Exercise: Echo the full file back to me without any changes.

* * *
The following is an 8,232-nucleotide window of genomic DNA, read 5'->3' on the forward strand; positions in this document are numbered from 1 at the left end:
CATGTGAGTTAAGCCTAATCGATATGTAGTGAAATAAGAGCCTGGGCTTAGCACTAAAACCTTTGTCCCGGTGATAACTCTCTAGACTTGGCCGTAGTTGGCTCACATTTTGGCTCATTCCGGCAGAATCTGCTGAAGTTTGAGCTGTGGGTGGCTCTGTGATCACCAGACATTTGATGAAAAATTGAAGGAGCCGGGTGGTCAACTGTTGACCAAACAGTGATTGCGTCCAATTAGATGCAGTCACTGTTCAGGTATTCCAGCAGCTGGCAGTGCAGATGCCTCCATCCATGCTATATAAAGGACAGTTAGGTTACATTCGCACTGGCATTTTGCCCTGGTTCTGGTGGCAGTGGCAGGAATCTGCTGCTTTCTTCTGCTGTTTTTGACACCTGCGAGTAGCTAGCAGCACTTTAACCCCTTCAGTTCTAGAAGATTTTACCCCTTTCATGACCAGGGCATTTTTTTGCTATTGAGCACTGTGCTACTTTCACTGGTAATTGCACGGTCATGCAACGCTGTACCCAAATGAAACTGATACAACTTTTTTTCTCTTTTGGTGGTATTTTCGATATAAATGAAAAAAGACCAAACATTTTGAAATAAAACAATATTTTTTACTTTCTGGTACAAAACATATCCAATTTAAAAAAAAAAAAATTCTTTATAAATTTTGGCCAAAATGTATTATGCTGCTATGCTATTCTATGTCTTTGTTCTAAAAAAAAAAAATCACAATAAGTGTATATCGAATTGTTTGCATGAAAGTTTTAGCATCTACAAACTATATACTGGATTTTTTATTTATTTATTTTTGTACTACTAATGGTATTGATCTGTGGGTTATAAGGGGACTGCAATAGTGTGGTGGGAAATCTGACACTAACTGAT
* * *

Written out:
The following is an 8,232-nucleotide window of genomic DNA, read 5'->3' on the forward strand; positions in this document are numbered from 1 at the left end:
CATGTGAGTTAAGCCTAATCGATATGTAGTGAAATAAGAGCCTGGGCTTAGCACTAAAACCTTTGTCCCGGTGATAACTCTCTAGACTTGGCCGTAGTTGGCTCACATTTTGGCTCATTCCGGCAGAATCTGCTGAAGTTTGAGCTGTGGGTGGCTCTGTGATCACCAGACATTTGATGAAAAATTGAAGGAGCCGGGTGGTCAACTGTTGACCAAACAGTGATTGCGTCCAATTAGATGCAGTCACTGTTCAGGTATTCCAGCAGCTGGCAGTGCAGATGCCTCCATCCATGCTATATAAAGGACAGTTAGGTTACATTCGCACTGGCATTTTGCCCTGGTTCTGGTGGCAGTGGCAGGAATCTGCTGCTTTCTTCTGCTGTTTTTGACACCTGCGAGTAGCTAGCAGCACTTTAACCCCTTCAGTTCTAGAAGATTTTACCCCTTTCATGACCAGGGCATTTTTTTGCTATTGAGCACTGTGCTACTTTCACTGGTAATTGCACGGTCATGCAACGCTGTACCCAAATGAAACTGATACAACTTTTTTTCTCTTTTGGTGGTATTTTCGATATAAATGAAAAAAGACCAAACATTTTGAAATAAAACAATATTTTTTACTTTCTGGTACAAAACATATCCAATTTAAAAAAAAAAAAATTCTTTATAAATTTTGGCCAAAATGTATTATGCTGCTATGCTATTCTATGTCTTTGTTCTAAAAAAAAAAAATCACAATAAGTGTATATCGAATTGTTTGCATGAAAGTTTTAGCATCTACAAACTATATACTGGATTTTTTATTTATTTATTTTTGTACTACTAATGGTATTGATCTGTGGGTTATAAGGGGACTGCAATAGTGTGGTGGGAAATCTGACACTAACTGAT